The Other Other-Guys

The common theme in the Chargers' five victories this season has been big performances from the other-guys. Role players like Michael Turner, Clinton Hart and Jamar Fletcher have stepped up and made big-time contributions to the team's success. But to find the real reason the team is heading into the second half of the season with a winning record and a two-game winning streak, one has to look to the other other-guys. They don't always make the box score, but they always make a difference.

Mike Goff is the kind of player no one hears much about, but that is only because he does his job so well. He is the only member of the offensive line who has started every game this season, and has provided a veteran presence for Nick Hardwick and Shane Olivea, the second-year players who typically flank him on game day. Goff is a dominating run blocker, a savvy pass protector, and a key reason as to why the team has been in the top five in scoring for two seasons running.

"A lot of that has to do with the guys surrounding them," head coach Marty Schottenheimer confirmed. "Veteran guys like Oben and Goff. They did a great job from a leadership standpoint."

The second member of the other other-guys is Justin Peelle. This fourth-year pro has developed into a terrific run blocker, and is a steady safety valve at receiver as well. His role in the offense has been more important than ever this season, as the team has kept him in as a pass protector to help compensate for injuries along the offensive line. Peelle has responded to the challenge, as Drew Brees has been sacked only 13 times on the season. LaDainian Tomlinson surely appreciates Peelle's help as well, both as a run blocker, and as the recipient of one of his three touchdown passes on the year.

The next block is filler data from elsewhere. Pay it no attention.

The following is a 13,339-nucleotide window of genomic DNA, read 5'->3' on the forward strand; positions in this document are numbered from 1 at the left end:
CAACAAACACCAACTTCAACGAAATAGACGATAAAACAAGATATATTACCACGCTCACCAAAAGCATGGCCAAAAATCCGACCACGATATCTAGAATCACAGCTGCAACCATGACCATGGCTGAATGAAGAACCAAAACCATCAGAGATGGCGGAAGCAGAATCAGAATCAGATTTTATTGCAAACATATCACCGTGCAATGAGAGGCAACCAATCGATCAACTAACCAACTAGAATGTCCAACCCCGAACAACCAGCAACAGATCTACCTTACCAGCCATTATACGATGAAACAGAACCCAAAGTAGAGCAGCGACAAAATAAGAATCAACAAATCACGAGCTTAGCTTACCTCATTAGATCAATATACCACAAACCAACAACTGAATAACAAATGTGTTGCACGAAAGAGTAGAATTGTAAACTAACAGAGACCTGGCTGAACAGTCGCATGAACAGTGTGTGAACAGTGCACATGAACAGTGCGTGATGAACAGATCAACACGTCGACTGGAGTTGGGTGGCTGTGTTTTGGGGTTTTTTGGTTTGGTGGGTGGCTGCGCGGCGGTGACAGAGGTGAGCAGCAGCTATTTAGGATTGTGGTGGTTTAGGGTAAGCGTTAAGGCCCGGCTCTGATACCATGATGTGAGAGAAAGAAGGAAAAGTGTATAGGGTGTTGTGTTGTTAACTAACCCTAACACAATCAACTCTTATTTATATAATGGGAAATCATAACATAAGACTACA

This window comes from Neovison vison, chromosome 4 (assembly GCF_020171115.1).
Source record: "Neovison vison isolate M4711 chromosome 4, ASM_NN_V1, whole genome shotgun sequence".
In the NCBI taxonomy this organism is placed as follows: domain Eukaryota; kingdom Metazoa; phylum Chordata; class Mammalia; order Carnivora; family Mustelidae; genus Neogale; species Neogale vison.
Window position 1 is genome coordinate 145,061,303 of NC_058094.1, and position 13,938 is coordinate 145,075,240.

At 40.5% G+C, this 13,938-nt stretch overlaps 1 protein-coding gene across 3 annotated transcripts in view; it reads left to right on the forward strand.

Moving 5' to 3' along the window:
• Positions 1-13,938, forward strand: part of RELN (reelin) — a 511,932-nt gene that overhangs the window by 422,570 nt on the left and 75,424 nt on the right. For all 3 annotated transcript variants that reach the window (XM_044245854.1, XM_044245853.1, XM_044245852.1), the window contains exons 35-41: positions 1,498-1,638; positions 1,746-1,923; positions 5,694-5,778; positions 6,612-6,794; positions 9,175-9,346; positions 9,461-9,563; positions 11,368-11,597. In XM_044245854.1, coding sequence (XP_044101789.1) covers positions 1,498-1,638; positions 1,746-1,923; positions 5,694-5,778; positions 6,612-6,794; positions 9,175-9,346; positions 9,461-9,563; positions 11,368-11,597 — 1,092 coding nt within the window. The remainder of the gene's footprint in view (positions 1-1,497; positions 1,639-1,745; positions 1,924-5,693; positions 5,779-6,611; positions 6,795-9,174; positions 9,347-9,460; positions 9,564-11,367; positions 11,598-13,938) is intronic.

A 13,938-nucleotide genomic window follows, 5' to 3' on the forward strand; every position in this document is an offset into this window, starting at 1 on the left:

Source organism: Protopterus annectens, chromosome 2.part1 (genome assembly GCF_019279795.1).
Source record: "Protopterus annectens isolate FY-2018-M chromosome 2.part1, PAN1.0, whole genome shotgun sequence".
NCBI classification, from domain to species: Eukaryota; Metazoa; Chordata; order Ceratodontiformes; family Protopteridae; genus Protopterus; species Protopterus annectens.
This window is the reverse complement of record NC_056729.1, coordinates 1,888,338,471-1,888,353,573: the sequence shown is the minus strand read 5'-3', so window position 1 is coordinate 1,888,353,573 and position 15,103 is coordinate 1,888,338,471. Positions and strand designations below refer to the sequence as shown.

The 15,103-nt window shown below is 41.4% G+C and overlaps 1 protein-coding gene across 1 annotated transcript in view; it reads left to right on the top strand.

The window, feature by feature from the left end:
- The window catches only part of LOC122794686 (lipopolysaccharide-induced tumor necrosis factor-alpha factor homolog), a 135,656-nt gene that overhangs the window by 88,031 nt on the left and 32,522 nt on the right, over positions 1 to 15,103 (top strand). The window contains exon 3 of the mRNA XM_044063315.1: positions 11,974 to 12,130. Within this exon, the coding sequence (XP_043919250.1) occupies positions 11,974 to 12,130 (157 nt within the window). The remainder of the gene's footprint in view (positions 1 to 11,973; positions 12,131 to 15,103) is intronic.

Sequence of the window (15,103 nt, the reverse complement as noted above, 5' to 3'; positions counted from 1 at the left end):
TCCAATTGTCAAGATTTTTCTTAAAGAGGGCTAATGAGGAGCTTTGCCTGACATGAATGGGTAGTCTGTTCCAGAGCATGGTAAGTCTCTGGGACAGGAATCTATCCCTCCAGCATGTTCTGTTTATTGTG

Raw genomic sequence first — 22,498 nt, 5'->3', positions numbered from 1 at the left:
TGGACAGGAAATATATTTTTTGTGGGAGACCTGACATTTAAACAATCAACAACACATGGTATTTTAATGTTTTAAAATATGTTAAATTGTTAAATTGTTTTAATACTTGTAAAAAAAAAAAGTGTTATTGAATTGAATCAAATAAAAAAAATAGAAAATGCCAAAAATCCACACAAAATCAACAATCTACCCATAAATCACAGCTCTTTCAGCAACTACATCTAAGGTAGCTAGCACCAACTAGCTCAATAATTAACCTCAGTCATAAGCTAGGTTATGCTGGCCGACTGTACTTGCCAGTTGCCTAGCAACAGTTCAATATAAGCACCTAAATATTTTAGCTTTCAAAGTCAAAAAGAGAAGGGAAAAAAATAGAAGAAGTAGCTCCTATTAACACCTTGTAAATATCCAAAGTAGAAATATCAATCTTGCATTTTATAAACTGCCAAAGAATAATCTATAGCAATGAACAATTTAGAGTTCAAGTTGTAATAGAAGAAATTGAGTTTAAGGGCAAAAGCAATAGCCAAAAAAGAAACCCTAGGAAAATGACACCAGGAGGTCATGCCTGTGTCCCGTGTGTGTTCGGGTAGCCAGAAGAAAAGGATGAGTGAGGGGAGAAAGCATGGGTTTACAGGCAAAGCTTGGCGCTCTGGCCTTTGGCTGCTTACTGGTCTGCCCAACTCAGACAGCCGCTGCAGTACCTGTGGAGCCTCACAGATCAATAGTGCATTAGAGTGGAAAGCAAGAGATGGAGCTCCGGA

"Justin Peelle is not going to have the catches Gates has but he sticks his nose in run blocking," Brees said. "The guy does a phenomenal job."

The final member of this elite albeit under appreciated group is Jacques Cesaire, a part-time starter but full-time contributor to the defensive line. Cesaire has lined up at both end spots as well as at nose tackle this season, and has excelled at each post. He provides excellent depth along the defensive line, which is especially important because line coach Wayne Nunnely loves to substitute his players frequently in order to keep them fresh deep into the game. At six-foot-two and 295 lbs., Cesaire has to size to tie up blockers, the power to collapse the pocket, and the quickness to make plays in the backfield.

"He is one of those young men that is on a mission," said Schottenheimer. "He works very, very diligently. He is extremely bright and he gets better every day. As you look back at his history here, the thing that is most evident is that there is an ascending trend to his play and work."

As the season starts to wind down, Brees, Tomlinson, Donnie Edwards and the team's plethora of other stars will continue to garner most of the attention. But it will be these other other-guys that will be charged with making the stars' jobs possible. With the team's playoff push now underway, it is up to them to see it through.

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